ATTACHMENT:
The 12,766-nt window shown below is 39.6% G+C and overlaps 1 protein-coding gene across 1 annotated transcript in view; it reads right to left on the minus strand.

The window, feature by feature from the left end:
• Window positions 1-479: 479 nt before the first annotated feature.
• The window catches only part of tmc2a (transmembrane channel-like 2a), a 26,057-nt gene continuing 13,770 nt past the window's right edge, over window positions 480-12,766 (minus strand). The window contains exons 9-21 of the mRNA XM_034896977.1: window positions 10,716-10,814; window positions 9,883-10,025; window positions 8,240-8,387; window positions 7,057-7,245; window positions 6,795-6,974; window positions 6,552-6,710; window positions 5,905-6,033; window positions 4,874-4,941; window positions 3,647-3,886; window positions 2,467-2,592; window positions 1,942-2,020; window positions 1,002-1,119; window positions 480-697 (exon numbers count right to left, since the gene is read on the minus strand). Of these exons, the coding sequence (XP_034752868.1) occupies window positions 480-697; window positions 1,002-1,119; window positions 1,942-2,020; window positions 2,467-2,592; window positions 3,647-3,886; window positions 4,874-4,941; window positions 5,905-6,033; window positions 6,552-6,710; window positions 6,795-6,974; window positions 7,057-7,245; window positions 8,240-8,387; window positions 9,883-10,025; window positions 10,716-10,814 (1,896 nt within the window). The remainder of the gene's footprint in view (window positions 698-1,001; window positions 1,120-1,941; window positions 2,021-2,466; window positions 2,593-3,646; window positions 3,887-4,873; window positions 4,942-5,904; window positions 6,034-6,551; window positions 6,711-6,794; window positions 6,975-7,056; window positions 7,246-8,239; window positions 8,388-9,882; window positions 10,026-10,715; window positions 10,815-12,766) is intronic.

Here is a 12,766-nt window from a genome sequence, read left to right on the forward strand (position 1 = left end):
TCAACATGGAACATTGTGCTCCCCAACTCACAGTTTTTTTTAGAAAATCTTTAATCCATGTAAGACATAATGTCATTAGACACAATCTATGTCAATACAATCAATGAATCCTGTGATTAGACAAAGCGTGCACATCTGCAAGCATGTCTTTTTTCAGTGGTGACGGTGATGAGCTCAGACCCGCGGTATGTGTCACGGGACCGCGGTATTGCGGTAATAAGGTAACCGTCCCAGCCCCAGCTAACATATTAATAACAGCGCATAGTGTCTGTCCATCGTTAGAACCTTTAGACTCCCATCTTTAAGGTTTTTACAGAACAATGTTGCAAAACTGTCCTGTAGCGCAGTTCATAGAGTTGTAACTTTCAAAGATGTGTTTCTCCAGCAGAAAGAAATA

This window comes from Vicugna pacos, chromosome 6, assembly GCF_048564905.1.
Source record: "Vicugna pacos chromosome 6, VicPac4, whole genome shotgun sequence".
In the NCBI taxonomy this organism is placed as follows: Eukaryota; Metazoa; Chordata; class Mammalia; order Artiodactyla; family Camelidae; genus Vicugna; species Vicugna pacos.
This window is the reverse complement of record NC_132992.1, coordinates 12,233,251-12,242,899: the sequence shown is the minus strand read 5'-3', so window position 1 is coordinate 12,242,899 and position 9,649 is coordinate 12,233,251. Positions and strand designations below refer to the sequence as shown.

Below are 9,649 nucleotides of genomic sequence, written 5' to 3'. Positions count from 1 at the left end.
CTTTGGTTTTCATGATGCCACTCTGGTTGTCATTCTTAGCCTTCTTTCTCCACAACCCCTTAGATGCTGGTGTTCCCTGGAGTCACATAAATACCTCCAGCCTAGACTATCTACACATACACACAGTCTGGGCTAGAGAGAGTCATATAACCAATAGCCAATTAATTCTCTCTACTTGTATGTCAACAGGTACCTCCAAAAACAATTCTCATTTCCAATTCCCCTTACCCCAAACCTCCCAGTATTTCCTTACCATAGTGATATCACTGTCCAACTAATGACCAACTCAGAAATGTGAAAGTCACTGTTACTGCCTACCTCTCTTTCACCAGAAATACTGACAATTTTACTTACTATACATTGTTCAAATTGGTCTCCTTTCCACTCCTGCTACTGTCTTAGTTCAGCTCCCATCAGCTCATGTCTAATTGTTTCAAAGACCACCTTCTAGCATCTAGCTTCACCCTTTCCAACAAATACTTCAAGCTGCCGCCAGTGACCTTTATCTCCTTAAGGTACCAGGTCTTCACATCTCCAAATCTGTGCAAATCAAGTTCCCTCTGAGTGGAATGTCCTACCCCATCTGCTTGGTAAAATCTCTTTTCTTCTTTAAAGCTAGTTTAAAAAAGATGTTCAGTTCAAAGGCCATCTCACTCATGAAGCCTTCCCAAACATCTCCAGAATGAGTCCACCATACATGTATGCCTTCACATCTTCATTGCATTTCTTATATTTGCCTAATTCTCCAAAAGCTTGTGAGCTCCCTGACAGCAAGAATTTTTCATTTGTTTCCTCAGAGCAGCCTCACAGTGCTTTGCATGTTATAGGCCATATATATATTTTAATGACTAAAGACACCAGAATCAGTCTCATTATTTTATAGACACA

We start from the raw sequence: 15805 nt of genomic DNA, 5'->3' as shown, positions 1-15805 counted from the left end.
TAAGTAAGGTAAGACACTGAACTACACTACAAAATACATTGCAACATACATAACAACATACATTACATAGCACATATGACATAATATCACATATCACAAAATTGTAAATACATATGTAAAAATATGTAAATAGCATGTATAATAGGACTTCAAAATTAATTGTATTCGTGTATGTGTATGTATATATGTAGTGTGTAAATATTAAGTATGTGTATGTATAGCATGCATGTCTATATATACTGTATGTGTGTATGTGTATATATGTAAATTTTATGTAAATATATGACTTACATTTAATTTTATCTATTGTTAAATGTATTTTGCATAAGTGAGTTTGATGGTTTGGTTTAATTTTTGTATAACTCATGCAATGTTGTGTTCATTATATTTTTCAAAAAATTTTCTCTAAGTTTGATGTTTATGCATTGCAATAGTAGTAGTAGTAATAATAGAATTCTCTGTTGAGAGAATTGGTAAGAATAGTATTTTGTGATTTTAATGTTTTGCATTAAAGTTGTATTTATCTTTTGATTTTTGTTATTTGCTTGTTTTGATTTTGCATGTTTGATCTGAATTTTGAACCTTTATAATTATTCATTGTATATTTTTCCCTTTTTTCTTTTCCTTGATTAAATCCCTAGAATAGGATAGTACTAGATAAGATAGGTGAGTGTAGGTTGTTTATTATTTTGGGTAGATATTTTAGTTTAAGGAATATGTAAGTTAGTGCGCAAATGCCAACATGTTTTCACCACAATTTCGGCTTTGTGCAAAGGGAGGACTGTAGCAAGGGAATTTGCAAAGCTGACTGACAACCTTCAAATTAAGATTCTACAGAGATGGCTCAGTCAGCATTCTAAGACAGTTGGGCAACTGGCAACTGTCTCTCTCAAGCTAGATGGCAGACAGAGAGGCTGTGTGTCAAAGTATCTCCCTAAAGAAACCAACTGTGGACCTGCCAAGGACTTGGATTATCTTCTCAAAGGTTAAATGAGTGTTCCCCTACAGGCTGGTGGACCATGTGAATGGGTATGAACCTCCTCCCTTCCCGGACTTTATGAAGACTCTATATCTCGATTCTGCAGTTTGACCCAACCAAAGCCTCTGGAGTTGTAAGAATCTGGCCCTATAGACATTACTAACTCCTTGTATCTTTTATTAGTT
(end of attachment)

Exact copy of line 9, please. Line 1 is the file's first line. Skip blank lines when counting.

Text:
In the NCBI taxonomy this organism is placed as follows: Eukaryota; Metazoa; Chordata; class Mammalia; order Artiodactyla; family Camelidae; genus Vicugna; species Vicugna pacos.